The truth behind four small business cyber security myths

Posted on 19 Dec 2023 by The Manufacturer

The single greatest cyber security threat for your small business may be a false sense of security. If you underestimate risks or assume that threat actors won’t target your organisation, you’re setting yourself up for failure. Here Verizon explain why.

Every year, Verizon’s Data Breach Investigations Report (DBIR) analyses incidents and breaches from around the world to provide vital cyber security insights to help minimise your risk and keep your business safe.

Small business cyber security myths

Myth 1: Attackers only target large companies: 51% of small and medium businesses (SMBs) don’t have cyber security measures in place. Of those, 59% say their business is too small to be a target.

The cyber attacks that make the news tend to be ones that affect large organisations, but small businesses face constant attacks, too. The 2023 DBIR saw more breaches and incidents involving SMBs than large organisations.

An average small business employee will experience 350% more social engineering attempts than an employee at a larger business.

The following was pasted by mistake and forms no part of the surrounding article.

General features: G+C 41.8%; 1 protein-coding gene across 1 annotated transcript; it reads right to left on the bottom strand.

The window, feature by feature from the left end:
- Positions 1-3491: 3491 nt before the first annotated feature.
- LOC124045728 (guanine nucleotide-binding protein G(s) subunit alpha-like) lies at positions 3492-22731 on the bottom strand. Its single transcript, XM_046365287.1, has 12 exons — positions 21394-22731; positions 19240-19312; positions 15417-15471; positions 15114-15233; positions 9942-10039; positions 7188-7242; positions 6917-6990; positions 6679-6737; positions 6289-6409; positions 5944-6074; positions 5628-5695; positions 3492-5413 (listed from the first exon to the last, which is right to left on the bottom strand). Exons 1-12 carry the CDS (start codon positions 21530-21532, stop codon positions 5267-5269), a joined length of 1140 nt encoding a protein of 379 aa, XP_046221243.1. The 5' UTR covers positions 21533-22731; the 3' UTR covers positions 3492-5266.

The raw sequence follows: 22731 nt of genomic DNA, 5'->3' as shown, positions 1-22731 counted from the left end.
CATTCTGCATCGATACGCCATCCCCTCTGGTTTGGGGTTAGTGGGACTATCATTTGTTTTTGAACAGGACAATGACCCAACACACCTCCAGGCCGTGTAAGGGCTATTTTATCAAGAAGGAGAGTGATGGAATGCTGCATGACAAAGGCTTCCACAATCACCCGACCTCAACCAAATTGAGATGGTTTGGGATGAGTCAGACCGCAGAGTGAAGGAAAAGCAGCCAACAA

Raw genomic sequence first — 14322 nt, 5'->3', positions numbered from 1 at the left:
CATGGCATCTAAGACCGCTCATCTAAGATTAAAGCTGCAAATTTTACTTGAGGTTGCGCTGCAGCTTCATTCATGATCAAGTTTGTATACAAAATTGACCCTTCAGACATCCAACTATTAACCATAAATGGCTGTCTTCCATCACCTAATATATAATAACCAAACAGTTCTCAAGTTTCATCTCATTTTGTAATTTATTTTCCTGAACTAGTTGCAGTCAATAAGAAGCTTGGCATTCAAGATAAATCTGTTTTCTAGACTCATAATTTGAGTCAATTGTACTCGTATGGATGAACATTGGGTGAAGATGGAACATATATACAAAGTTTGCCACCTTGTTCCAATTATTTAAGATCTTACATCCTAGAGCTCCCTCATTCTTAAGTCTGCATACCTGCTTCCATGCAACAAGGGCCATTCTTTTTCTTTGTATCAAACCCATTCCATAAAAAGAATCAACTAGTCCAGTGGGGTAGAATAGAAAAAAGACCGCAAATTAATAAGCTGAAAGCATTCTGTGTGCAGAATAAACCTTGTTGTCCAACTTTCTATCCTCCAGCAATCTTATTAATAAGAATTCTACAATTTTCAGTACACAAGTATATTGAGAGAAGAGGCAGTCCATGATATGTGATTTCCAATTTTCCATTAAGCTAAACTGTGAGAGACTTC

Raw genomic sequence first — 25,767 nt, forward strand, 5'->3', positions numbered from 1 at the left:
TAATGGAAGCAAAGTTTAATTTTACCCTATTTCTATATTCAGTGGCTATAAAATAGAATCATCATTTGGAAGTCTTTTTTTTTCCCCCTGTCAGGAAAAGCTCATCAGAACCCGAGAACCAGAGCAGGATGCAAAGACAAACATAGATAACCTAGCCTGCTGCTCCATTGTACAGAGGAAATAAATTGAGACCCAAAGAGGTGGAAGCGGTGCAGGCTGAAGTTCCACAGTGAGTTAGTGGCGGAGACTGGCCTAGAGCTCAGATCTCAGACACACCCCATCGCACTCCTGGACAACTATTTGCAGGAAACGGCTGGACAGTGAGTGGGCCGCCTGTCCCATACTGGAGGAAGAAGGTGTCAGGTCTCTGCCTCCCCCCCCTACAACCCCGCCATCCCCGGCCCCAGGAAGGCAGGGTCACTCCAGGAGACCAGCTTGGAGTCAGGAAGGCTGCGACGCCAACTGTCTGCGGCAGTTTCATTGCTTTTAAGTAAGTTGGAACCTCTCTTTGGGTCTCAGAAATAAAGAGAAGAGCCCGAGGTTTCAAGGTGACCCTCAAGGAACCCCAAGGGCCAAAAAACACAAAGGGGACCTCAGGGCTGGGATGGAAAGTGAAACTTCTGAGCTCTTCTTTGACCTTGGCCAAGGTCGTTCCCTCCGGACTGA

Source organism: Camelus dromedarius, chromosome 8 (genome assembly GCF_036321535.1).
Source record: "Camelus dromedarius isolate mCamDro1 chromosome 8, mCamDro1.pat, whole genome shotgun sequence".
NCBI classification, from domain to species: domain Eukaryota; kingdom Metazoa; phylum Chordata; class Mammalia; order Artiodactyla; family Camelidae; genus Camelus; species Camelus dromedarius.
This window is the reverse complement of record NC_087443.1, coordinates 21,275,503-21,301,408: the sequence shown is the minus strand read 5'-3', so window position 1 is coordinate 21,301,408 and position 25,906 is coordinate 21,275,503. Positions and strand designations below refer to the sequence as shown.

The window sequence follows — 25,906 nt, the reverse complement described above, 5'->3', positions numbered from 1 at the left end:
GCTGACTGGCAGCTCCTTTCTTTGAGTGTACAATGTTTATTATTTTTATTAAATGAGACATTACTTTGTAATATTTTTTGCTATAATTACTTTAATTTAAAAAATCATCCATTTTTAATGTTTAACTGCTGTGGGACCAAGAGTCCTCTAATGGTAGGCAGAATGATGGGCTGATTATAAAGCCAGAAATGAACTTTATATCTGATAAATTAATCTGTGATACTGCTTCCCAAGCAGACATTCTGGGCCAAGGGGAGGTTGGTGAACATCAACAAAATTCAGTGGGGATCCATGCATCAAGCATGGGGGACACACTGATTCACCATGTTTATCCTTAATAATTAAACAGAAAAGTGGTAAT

Myth 2: I don’t have to worry about my staff: Employees don’t have to act maliciously to cause damage; one mistaken click is all it can take. The human element (error, privilege misuse, use of stolen credentials or Social Engineering) was involved in 74% of all breaches among all industry types and sizes.

Myth 3: I don’t need to plan— our systems are already safe: 64% of small business owners are confident they can quickly resolve any cyber attack. Yet, only 28% have a plan to respond to a cyber attack and only 26% have cyber insurance.

Thirty-two percent of SMBs rely on free security solutions that may not deliver adequate protection. System intrusion, social Engineering and basic web application attacks represented 92% of SMB breaches in the 2023 DBIR.

Myth 4: Small businesses can’t afford cyber security: Think you can’t afford cyber security? The truth is that you probably can’t afford not to have it. According to the DBIR, the median cost per ransomware incident doubled over the past two years, with 95% of ransomware incidents involving losses between $1 and $2.25m.

Forty percent of small business owners expect a cyber attack to cost less than $1,000, while 60% think it would take less than three months to fully recover.

Data from cyber insurance claims show breaches generally range between $15,000 to $25,000 in recovery costs. The average recovery time is 279 days.

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